“During times of universal deceit, telling the truth becomes a revolutionary act.” George Orwell

Thursday, June 28, 2012

Social genocide

Joseph Barry is a student in the Disability Studies MA program at Cal Baptist university.  He's a sharp guy.  In a recent paper, he wrote the following.

Wolfensberger states, "We need to take a stand against the genocides of our time" (p. 101).  Not only should we take a stand against the documented genocides of past and present, but we should also continue to stand against the social genocides that exist as well.  The placement of values on persons with disabilities based on their disability status and the resulting objectification of them continues to have damaging effects on such persons.  The Church can be a leader or a hindrance in this battle and its role cannot be under emphasized.  Not only should all of us address basic issues one at a time, we should do so without wasting another minute." (Barry, J. Objectification and Value Assignment: Christian Responses to Disability, 2012).

Barry's statement is perceptive and powerful on so many levels.  We typically think of genocide as the outright taking of life, but the term might be tweaked in the manner in which he did.  Social genocide is a form of life taking that too many societies either overtly or purposefully have participated in.  Clearly I should do what I can to influence society such that it doesn't destroy people socially.  I need to do that.
But his comment about the church is straightforward.  The church can be a leader or a hindrance.  I believe at times it has been both.  I believe now it is being both.  The first step in change is awareness.  I have often stated that the first step in churches developing what has been called disability ministry is repentence.  I don't want to be a part of the problem.

I am reminded of the Luke 14 passage about the master telling the servant "Go out to the roads and contry lanes and make them dome in, so that my house will be full."  Earlier the master has said, "Go out quickly into the streets and alleys of the town and bring in the poor, the crippled, the blind and the lame."  The servant is told to make them come in (other versions say compel them to come in).  Perhaps they need to be made or compelled because they have been the perennial victims of social genocide.  How many times must I be killed socially before I no longer believe you?  Or perhaps I am just socially dead and need to be awakened socially in order to drag my socially deadened self to a place where there is social life.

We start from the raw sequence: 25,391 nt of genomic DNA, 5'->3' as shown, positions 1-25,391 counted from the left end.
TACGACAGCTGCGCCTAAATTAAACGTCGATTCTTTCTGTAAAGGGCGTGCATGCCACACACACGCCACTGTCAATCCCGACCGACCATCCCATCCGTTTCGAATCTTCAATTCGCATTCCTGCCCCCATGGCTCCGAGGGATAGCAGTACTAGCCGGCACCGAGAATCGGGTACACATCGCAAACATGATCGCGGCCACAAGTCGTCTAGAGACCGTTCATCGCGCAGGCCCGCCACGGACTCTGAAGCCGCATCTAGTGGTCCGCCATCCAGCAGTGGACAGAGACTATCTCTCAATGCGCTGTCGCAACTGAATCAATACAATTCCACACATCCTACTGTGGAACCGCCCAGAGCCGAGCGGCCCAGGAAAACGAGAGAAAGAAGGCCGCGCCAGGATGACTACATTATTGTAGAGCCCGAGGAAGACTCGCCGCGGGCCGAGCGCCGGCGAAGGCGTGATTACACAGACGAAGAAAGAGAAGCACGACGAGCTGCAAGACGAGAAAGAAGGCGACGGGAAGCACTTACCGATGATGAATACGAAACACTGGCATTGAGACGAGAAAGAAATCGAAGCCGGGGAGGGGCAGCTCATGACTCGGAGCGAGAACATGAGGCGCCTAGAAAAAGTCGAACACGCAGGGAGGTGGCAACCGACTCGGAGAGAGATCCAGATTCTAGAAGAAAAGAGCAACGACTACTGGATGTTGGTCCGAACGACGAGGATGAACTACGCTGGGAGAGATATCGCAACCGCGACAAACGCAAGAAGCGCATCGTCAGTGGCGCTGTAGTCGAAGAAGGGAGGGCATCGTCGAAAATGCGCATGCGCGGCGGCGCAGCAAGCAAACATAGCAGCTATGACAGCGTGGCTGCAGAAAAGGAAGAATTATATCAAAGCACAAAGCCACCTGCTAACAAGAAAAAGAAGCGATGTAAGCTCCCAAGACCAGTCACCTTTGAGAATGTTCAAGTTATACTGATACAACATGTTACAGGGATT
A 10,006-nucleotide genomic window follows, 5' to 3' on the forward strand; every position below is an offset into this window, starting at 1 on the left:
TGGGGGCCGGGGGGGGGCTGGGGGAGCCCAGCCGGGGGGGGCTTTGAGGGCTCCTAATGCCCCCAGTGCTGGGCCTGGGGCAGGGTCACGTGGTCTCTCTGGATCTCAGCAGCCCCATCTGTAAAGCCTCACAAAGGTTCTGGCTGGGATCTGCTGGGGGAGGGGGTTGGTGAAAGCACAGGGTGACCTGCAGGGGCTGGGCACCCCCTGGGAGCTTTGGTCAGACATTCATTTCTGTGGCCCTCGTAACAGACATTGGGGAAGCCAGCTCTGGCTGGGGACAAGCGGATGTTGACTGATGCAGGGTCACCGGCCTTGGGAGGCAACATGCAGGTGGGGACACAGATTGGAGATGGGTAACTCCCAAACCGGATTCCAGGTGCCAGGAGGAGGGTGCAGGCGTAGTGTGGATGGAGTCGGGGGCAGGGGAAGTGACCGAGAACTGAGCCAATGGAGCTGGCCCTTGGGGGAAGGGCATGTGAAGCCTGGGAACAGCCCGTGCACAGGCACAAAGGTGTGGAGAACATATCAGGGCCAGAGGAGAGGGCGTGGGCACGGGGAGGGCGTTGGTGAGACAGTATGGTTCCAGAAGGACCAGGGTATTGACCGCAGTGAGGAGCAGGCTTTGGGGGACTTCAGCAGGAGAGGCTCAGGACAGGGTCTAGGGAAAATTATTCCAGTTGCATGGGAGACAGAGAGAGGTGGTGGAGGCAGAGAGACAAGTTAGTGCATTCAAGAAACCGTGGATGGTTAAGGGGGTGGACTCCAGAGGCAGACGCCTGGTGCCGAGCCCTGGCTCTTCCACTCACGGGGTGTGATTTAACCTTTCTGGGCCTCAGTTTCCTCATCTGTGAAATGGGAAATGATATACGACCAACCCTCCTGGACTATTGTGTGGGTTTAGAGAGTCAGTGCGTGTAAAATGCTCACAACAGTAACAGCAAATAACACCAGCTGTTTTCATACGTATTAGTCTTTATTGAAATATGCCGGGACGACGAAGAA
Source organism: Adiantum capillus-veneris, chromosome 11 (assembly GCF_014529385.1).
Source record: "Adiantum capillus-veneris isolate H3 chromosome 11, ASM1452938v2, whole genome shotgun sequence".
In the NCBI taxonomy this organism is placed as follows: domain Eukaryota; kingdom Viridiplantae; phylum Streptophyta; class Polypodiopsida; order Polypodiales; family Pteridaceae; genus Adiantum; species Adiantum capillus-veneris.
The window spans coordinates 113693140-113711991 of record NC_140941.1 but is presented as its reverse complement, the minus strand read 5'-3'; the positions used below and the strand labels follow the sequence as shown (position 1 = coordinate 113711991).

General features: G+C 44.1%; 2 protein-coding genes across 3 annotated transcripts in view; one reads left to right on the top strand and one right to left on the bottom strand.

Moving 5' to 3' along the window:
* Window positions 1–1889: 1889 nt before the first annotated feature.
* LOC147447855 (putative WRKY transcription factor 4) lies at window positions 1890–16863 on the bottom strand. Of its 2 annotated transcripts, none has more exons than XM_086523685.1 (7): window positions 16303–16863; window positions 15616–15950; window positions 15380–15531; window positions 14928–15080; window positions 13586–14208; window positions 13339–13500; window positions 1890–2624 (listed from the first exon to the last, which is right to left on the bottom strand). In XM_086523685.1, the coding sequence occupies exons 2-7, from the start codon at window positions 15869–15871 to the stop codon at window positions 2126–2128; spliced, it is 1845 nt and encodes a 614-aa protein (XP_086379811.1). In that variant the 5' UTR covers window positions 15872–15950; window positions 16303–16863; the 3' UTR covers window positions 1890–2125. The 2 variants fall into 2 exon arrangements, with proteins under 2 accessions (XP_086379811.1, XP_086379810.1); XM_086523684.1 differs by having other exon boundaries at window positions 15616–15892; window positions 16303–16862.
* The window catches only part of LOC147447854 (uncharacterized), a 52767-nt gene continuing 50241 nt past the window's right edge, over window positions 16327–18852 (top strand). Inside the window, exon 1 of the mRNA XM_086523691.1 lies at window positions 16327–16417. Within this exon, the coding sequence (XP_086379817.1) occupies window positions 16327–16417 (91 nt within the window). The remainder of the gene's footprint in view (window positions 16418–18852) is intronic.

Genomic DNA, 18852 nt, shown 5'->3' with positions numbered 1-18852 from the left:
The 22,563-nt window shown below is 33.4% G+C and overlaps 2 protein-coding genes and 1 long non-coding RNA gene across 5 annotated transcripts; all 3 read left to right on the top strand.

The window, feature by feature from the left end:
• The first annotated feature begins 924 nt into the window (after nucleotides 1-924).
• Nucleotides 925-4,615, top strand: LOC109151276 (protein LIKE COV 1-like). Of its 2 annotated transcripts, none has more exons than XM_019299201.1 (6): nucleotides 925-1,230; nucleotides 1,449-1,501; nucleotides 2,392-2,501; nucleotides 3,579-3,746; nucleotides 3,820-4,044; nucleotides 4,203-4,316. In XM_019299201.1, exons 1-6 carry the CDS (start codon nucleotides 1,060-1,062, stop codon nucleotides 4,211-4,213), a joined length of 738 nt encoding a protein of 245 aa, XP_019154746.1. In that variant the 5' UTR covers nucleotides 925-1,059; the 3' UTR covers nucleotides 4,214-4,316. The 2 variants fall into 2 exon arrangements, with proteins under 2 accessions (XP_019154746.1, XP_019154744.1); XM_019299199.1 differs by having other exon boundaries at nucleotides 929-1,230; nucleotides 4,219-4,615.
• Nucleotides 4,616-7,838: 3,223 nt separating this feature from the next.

If someone were to look at your life, would you be on the side of the social killers or the social life givers?



Anonymous said...

Whether we are children or adults, how we treat others is often shaped by how we see people of authority or influence treating these people. As children, we see how our parents and teachers treat others. As we move into adulthood, our behaviors are influenced by our friends, colleagues, and leaders in our church. For us church-going Christians, we could only hope we are exposing ourselves to the best of influences. We tend to think that those non-Christians are the misguided ones, but when we look at the topic of disabled Christianity, as pointed out by this blog entry, the church can easily be a hindrance. What I think this means is that the church does not communicate to its people enough or at all on the topic of people with disabilities, with an emphasis on the Christian's responsibility to these people. If the church, our most powerful and significant influence, is not directing us how to behave, those other outside influences will. As a Christian, I feel as though we should help and include everyone in need. It seems like there are a lot of “trends” in volunteer efforts and people are sticking to what they know and what people are interested in. The church is hindering its people by not properly exposing them to what they could be doing for people with disabilities.

F. San. said...

Barry’s short paragraph packs a punch. I understand now more than before the lack of attention the church has on these types of problems. I was blinded by what I lacked knowledge of, but after spending time in classrooms with disabled students I began to see through the fog. I am guilty of being a social killer. Before taking a class on this subject I never noticed the disabled, and if I did I was appalled by their behavior. Now I am aware of the students that are hidden from the others, not only students but also adults.
Beyond the disabled that use handicapped accessories (wheelchairs, ramps, hearing, and viewing aids) are individuals that are not seen because of their severe symptoms. And after reading this passage I ask myself whether I’ve ever heard my church say anything in regards to helping out those individuals. After sitting down with one member of the church I realized their ignorance. Their answer to how they spread the word of God to disabled individuals was, “wheel chair access, larger area for upfront parking, the auditorium is equipped with excellent sound for the hearing impaired, etc. Materialistic nonsense.” Never was there any mention of children that are autistic or suffer from Down syndrome. In fact, this church never has such a case where attention for one was greatly needed.
This made me feel as if my church selected only abled body individuals. Although they welcome everybody, in the 5 years that I’ve attended I’ve never heard anyone comment about these issue. They speak of the Book of Luke, but I haven’t seen Luke traits in my church.